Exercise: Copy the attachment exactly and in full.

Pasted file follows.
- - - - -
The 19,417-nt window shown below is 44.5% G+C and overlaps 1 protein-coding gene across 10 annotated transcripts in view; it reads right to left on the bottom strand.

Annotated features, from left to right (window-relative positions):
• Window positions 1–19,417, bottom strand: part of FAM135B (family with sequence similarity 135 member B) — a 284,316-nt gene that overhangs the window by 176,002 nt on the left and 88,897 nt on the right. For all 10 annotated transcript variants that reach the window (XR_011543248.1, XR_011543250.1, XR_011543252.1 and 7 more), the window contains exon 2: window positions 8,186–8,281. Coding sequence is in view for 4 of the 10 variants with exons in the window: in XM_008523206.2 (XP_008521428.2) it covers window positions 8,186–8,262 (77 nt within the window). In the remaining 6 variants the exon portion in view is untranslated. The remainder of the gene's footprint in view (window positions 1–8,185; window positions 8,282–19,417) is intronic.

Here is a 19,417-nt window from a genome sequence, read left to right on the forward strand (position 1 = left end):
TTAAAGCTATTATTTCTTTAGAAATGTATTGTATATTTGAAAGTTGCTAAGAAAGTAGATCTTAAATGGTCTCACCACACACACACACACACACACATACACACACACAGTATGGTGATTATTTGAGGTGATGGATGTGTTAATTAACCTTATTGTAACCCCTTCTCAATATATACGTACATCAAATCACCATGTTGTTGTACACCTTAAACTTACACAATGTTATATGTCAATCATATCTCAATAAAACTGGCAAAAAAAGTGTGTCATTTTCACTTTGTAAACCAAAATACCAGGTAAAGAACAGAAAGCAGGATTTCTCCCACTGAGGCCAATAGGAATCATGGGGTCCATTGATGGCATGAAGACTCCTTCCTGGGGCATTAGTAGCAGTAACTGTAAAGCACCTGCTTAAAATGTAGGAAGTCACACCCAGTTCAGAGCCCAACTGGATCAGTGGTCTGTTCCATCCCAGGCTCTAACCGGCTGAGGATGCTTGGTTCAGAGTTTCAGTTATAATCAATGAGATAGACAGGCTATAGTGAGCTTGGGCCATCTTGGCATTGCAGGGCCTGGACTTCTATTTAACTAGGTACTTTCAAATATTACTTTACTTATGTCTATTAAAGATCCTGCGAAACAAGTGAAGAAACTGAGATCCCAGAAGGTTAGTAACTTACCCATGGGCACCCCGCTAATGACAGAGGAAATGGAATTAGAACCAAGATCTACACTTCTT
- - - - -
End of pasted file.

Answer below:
The 19,417-nt window shown below is 44.5% G+C and overlaps 1 protein-coding gene across 10 annotated transcripts in view; it reads right to left on the bottom strand.

Annotated features, from left to right (window-relative positions):
• Window positions 1–19,417, bottom strand: part of FAM135B (family with sequence similarity 135 member B) — a 284,316-nt gene that overhangs the window by 176,002 nt on the left and 88,897 nt on the right. For all 10 annotated transcript variants that reach the window (XR_011543248.1, XR_011543250.1, XR_011543252.1 and 7 more), the window contains exon 2: window positions 8,186–8,281. Coding sequence is in view for 4 of the 10 variants with exons in the window: in XM_008523206.2 (XP_008521428.2) it covers window positions 8,186–8,262 (77 nt within the window). In the remaining 6 variants the exon portion in view is untranslated. The remainder of the gene's footprint in view (window positions 1–8,185; window positions 8,282–19,417) is intronic.

Here is a 19,417-nt window from a genome sequence, read left to right on the forward strand (position 1 = left end):
TTAAAGCTATTATTTCTTTAGAAATGTATTGTATATTTGAAAGTTGCTAAGAAAGTAGATCTTAAATGGTCTCACCACACACACACACACACACACATACACACACACAGTATGGTGATTATTTGAGGTGATGGATGTGTTAATTAACCTTATTGTAACCCCTTCTCAATATATACGTACATCAAATCACCATGTTGTTGTACACCTTAAACTTACACAATGTTATATGTCAATCATATCTCAATAAAACTGGCAAAAAAAGTGTGTCATTTTCACTTTGTAAACCAAAATACCAGGTAAAGAACAGAAAGCAGGATTTCTCCCACTGAGGCCAATAGGAATCATGGGGTCCATTGATGGCATGAAGACTCCTTCCTGGGGCATTAGTAGCAGTAACTGTAAAGCACCTGCTTAAAATGTAGGAAGTCACACCCAGTTCAGAGCCCAACTGGATCAGTGGTCTGTTCCATCCCAGGCTCTAACCGGCTGAGGATGCTTGGTTCAGAGTTTCAGTTATAATCAATGAGATAGACAGGCTATAGTGAGCTTGGGCCATCTTGGCATTGCAGGGCCTGGACTTCTATTTAACTAGGTACTTTCAAATATTACTTTACTTATGTCTATTAAAGATCCTGCGAAACAAGTGAAGAAACTGAGATCCCAGAAGGTTAGTAACTTACCCATGGGCACCCCGCTAATGACAGAGGAAATGGAATTAGAACCAAGATCTACACTTCTT